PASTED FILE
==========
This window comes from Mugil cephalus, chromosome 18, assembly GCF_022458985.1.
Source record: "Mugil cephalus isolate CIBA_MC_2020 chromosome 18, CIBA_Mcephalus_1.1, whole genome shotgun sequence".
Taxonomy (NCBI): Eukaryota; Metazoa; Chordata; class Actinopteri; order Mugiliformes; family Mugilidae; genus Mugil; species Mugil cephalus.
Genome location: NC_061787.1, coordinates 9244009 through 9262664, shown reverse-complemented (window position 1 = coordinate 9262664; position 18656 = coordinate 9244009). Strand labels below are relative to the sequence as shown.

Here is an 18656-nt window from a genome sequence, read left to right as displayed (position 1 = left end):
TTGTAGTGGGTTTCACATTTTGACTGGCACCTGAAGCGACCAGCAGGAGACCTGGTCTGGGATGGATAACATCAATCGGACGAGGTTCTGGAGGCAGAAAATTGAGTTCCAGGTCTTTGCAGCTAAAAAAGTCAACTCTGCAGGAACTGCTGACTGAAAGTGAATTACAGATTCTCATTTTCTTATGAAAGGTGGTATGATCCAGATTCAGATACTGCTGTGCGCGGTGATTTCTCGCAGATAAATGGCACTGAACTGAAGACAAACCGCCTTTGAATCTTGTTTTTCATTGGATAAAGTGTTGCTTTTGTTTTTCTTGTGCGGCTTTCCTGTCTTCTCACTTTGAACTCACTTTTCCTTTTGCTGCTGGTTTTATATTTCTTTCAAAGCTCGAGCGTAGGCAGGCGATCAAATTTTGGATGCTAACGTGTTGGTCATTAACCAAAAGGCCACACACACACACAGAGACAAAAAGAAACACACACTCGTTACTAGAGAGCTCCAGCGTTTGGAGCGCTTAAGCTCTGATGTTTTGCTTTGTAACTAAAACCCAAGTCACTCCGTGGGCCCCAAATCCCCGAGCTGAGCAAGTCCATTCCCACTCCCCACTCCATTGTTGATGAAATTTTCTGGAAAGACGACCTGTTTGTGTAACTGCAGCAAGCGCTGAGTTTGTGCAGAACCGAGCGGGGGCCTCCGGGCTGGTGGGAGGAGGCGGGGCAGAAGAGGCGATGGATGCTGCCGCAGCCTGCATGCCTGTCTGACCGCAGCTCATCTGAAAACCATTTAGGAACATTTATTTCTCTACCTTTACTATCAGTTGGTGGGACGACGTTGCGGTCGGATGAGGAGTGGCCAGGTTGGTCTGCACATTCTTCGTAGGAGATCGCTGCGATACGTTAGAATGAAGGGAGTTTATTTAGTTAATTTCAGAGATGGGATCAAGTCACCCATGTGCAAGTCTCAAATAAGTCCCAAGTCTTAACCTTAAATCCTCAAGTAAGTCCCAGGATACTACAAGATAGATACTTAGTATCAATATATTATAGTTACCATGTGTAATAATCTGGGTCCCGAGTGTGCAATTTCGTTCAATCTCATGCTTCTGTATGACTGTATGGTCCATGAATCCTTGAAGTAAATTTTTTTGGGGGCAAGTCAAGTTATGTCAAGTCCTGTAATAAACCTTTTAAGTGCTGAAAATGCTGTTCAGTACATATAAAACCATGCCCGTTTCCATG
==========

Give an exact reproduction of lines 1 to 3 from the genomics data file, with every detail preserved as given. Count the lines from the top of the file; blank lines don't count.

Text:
This window comes from Mugil cephalus, chromosome 18, assembly GCF_022458985.1.
Source record: "Mugil cephalus isolate CIBA_MC_2020 chromosome 18, CIBA_Mcephalus_1.1, whole genome shotgun sequence".
Taxonomy (NCBI): Eukaryota; Metazoa; Chordata; class Actinopteri; order Mugiliformes; family Mugilidae; genus Mugil; species Mugil cephalus.